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Gucci creative director Alessandro Michele and filmmaker Gus Van Sant have been trying to collaborate for some time. Last year, it looked like a mystery project might come together but then, for unknown reasons, it fell apart like many Hollywood endeavors.
Last month delivered a breakthrough.
As Van Sant recounted Friday during a Zoom press conference from Rome, he received a call from Michele about an ambitious if not unprecedented idea for what they could do together. But it needed to happen immediately. “It reminded me of a few films I had done before in a very short period of time,” explained the acclaimed Oscar-nominated filmmaker who has dozens of credits including To Die For, Good Will Hunting, Milk, Elephant and My Own Private Idaho. “It was kind of intense and crazy. We just went ahead and did it and now it exists.”
The world will get to see it next week when Gucci kicks off GucciFest, Nov. 16-22, a digital fashion and film festival that Michele conceived as a way to showcase his latest collection via a seven-episode miniseries. Though fashion and film have maintained a long and mutually beneficial love affair, the project — titled Ouverture of Something That Never Ended — is said to be the first time a narrative episodic series has been presented from a major filmmaker and a top luxury house.
Ouverture of Something That Never Ended stars androgynous multihyphenate Silvia Calderoni as she meanders through a “surreal daily routine” in Rome, encountering Gucci-clad famous faces and friends of the brand during stops at a vintage shop, post office, theatre, café and around the neighborhood. (“No churches,” Van Sant quipped.)
Some are models, some are megastars like Billie Eilish, Harry Styles and Florence Welch. It also stars Paul B. Preciado, Achille Bonito Oliva, Darius Khonsary, Lu Han, Jeremy O. Harris, Ariana Papademetropoulos, Arlo Parks, Sasha Waltz and many others. The episodes will be released daily during GucciFest as an exclusive broadcast on YouTube Fashion, Weibo, Gucci YouTube and a dedicated site GucciFest.com.
When Michele reached out, Van Sant said he jumped at the chance after having spent the past nine months working on a screenplay. The COVID-19 pandemic, while tough, hadn’t been too heavy a burden, a sentiment shared by many writers. “It was business as usual for me,” he said during the press conference, which featured dozens of journalists and comments from Michele but exclusively in Italian. “Being sequestered, being quarantined is similar to the way I live anyway. I’m usually by myself.”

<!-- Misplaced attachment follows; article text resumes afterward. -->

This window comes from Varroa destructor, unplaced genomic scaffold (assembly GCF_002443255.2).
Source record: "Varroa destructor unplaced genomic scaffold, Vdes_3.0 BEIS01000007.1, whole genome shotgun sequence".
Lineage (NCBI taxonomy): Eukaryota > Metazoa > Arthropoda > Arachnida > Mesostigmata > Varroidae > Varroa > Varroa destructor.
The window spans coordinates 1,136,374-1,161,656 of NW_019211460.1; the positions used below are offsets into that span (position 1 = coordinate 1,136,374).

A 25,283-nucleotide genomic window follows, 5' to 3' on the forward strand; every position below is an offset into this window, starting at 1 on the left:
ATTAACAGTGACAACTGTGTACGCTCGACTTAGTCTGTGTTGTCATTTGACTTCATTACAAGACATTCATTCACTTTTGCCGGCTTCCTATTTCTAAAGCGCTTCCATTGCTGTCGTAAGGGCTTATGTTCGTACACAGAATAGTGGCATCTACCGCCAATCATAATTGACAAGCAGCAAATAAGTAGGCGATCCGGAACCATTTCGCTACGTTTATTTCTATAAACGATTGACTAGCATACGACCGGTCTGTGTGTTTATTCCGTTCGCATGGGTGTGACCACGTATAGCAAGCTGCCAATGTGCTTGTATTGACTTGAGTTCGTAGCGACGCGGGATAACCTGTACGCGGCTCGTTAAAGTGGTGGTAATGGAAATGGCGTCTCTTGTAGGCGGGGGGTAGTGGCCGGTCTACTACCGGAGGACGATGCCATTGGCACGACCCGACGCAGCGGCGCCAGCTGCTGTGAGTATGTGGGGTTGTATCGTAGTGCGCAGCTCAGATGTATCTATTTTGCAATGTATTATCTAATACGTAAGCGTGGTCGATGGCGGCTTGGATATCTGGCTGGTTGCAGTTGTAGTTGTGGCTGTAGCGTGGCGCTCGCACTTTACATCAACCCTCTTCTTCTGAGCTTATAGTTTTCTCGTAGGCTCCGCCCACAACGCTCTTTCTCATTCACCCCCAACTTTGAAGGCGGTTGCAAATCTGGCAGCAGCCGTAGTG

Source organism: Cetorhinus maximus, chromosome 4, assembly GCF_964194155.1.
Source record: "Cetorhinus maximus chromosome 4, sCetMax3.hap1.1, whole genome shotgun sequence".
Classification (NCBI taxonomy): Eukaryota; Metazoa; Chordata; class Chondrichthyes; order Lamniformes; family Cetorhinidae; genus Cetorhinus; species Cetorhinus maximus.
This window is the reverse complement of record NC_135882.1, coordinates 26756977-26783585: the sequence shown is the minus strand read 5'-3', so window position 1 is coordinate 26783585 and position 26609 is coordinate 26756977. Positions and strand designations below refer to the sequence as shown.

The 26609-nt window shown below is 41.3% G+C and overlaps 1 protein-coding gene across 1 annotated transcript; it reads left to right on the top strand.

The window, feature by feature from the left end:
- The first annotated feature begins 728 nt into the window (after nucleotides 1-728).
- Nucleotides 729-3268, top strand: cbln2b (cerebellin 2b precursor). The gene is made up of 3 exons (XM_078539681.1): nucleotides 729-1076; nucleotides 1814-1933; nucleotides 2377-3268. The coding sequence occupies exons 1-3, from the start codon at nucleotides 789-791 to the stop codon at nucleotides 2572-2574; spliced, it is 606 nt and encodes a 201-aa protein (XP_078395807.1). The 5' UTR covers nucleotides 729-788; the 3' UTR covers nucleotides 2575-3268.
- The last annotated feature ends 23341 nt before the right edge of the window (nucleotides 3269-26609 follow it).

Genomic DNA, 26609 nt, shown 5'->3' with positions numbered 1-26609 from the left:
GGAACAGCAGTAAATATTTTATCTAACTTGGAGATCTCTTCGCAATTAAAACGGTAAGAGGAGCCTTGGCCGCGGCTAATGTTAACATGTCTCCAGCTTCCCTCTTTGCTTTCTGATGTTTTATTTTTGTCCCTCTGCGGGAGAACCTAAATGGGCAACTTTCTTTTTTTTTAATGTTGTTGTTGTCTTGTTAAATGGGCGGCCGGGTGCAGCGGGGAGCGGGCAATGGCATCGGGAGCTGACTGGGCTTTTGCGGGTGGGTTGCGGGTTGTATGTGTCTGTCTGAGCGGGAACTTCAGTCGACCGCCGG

But Michele, like the rest of the fashion community, was figuring out how to navigate a new reality. The COVID-19 pandemic dramatically reduced luxury sales while also putting a halt to large events across the globe, effectively canceling the glamorous and demanding way of presenting collections. In May, he teased plans to Vogue about how he planned to reinvent the house’s strategy, in terms of the number of collections and how the designs would be unveiled. “We will update it, but we will have to restore what we had in the past, and maybe show you a more inventive product. To do that, we need more time,” he said, presumably teasing the thinking behind Ouverture.
The shoot required he relocate temporarily to Rome, a trip that proved to be nostalgic for the 68-year-old. He visited the area 30 years ago this month for his film My Own Private Idaho, starring Keanu Reeves and River Phoenix. Prior to that, he went in 1975 for six weeks on a tour guided by journalist Gideon Bachmann, who took a group of directors to sets of filmmakers Pier Paolo Pasolini and Federico Fellini. “It’s like an alternate universe,” Van Sant said of his time in the city. “The people seem very similar to people I know in L.A. The weather is a lot like Los Angeles where I’m living now.”
Van Sant and Michele are listed as co-directors on Ouverture, but the styling was all Michele, Van Sant noted. He added that the merging of Michele’s collection with the set design created a cohesive unity that was “beautiful.”
For the models and actors, the project gave them space to flex their creativity as well. “The models…are actually speaking and moving, reacting and acting more than they can on the runway,” said the director, who previously flirted with the fashion world by adapting Michael Chabon’s GQ article “My Son, the Prince of Fashion” that at one point was to star Jacob Tremblay. “They are very talented and versatile, and we threw them into situations they weren’t necessarily used to which is something I’ve done a lot in the past. The humanity of the players was incredible, unexpected and not planned. It just sort of happened.” Quickly, like Ouverture.
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